Like the wives who engage in the sex strike in Aristophanes’ Lysistrata, Dido is a mature woman who has herself been married once before. Why she falls in love with Aeneas is a question to which there is no simple or single answer. She knows his history and admires him (cf. Austin 1971: 185). She also meets him at a moment when he is helpless and dependent upon her, and she takes pity on him, as Medea did on Jason and Ariadne on Theseus in similar circumstances: this inversion of roles, in which the male is submissive and the female has control, facilitates the reversal of amatory positions. Of course, the gods too have a hand in the matter. But at least since the classical epoch of Athens, the active erotic passion of a grown woman might also be represented analogously to the masculine desire for a youth. Perhaps, as Joseph Reed suggests, women really did find such a fantasy fulfilling, inasmuch as it permitted them to experience a sense of sexual mastery usually reserved for men. One may speculate further that the frustrated adoration of a pubescent boy corresponds to a transition in the relation between mother and child — that moment at which the infant, freely fondled and caressed, begins to assume the aspect of a young man, and what had been (or seemed) an innocent expression of affection runs the risk of becoming consciously, if subtly, eroticized.n12 Or again, the image of maternal devotion may represent, in part, the projection of a childhood fantasy on the part of Greek males, who were, after all, the chief producers and consumers of literature in classical antiquity.n13 But even if the myth of Adonis and similar narratives reflect, on one level, a universal tension inherent in the maturation and individuation of the adolescent child, the symbolic manifestation of this experience in rituals and narratives involving a woman’s passion for a tender youth may have been enabled by the cultural idealization of pederasty in fifth-century Athens, which permitted a relaxation of the psychological inhibitions that commonly function to repress the recognition of the sexual charge latent in the maternal bond.n14

In an elegant article on the fifteenth epistle in Ovid’s Heroides, Pamela Gordon asks the question: “Why is Phaon a Boy” (1997: 284). Her answer is that, in the masculine imaginary, “a couple can have only one active, virile partner, and that the other must be passive (and preferably young and pretty)” (p. 285). Gordon observes that, “of all the heroes in the Heroides, only Phaon is formosus,” a figure “at that delectable stage of pubescence” (p. 284): “o nec adhuc iuvenisnec iampuerutilis aetas.

” “Not yet a man but no longer a boy, a useful age.” (15.93 trans. Gordon, p. 285)

Gordon interprets the exceptional construction of Sappho’s desire within the context of the Heroides as a function of Sappho’s lesbianism or tribadism; citing the work of Judith Hallett (1989), she remarks that “there are few Latin texts that do not attempt to masculinize, anachronize, and Hellenize women who engage in homoerotic activity” (p. 286). The question of the authenticity of Sappho’s letter in the collection is a vexed one, and need not detain us here. I should like, however, to modify Gordon’s conclusion by observing that the erotic passion of any powerful, mature woman, and not just of lesbians, was susceptible to being assimilated to model of pederastic love. We found a trace of it in the πρόβουλος‘ description of Athenian wives, who at that very moment had taken control of the masculine space of the acropolis, and a distant echo of it in Prudentius’ account of the martyrdom of Saint Agnes. It surfaces as well as a theme in women’s rites, particularly in connection with the Adonia and the cult of Attis. Later, it is a pervasive motif in the Greek novels and, to all appearances, the Roman mime. I believe that, thanks to the daring genius and sensitive intuition of Virgil, it makes an appearance also in the noble genre of epic, in the form of Dido’s passionate reponse to the beauty of young Ascanius.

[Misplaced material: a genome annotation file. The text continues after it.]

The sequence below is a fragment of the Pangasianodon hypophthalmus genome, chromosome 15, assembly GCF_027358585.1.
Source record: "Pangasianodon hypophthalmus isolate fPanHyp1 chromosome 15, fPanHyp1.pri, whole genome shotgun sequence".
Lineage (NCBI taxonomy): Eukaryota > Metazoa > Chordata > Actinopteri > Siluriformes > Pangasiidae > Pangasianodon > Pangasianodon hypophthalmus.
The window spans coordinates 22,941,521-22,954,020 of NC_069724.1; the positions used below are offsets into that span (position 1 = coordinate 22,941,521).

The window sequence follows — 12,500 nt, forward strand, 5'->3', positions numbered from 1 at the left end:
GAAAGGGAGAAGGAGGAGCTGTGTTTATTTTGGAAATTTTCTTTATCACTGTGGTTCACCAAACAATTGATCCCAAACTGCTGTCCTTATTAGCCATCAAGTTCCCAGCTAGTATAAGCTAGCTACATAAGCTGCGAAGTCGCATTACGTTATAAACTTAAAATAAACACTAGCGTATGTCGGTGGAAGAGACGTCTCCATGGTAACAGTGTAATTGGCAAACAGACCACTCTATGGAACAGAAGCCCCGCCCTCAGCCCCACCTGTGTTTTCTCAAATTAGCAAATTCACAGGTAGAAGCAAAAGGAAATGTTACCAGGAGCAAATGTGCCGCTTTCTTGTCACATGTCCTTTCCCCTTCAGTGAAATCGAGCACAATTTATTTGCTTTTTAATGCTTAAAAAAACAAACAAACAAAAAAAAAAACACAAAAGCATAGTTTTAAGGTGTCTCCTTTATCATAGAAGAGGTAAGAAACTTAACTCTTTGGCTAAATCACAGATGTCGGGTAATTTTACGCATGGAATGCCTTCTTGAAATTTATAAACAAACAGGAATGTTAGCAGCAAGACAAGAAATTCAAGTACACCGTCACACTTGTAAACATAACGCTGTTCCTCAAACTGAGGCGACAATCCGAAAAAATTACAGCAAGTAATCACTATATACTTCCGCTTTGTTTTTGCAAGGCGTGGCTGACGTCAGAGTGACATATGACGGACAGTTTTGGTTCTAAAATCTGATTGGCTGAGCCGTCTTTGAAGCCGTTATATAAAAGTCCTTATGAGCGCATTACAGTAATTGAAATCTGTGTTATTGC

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1 Shoemakers were conventionally imagined as pallid; cf. the proverb quoted in schol. to Peace 1310: οὐδὲν λευκῶν ἀνδρῶν ἔργον εἰ μὴ σκυτοτομεῖν (“Pale men are of no use except as shoemakers”). Because of their pallor, they were also associated with women; thus, in Aristophanes’ Ecclêsiazusae, Blepyrus remarks of the women disguised as men in the assembly: “As we looked at them, we all kept likening them to shoemakers” (πάντες σκυτοτόμοιςἠικάζομε?ὁρῶντες αὐτούς385-86). A young shoemaker, then, might seem particularly attractive because of his girlish looks; thus, Chremes says of Praxagora, as she rises to speak in the assembly: “After this, moreover, some young fellow, handsome and pale, leaped up” (μετὰ τοῦτο τοίνυνεὐπρεπὴς νεανίας´ λευκός τις ἀνεπήδης᾽Eccl. 427-28). As menial craftsmen, shoemakers were also regarded as lowly; cf. Plato Theaetetus 180D, and Aristophanes Knights 738-40, where they are included in a list of humble tradesmen. See also Ussher 1973: 129-30 ad Eccl. 383-85.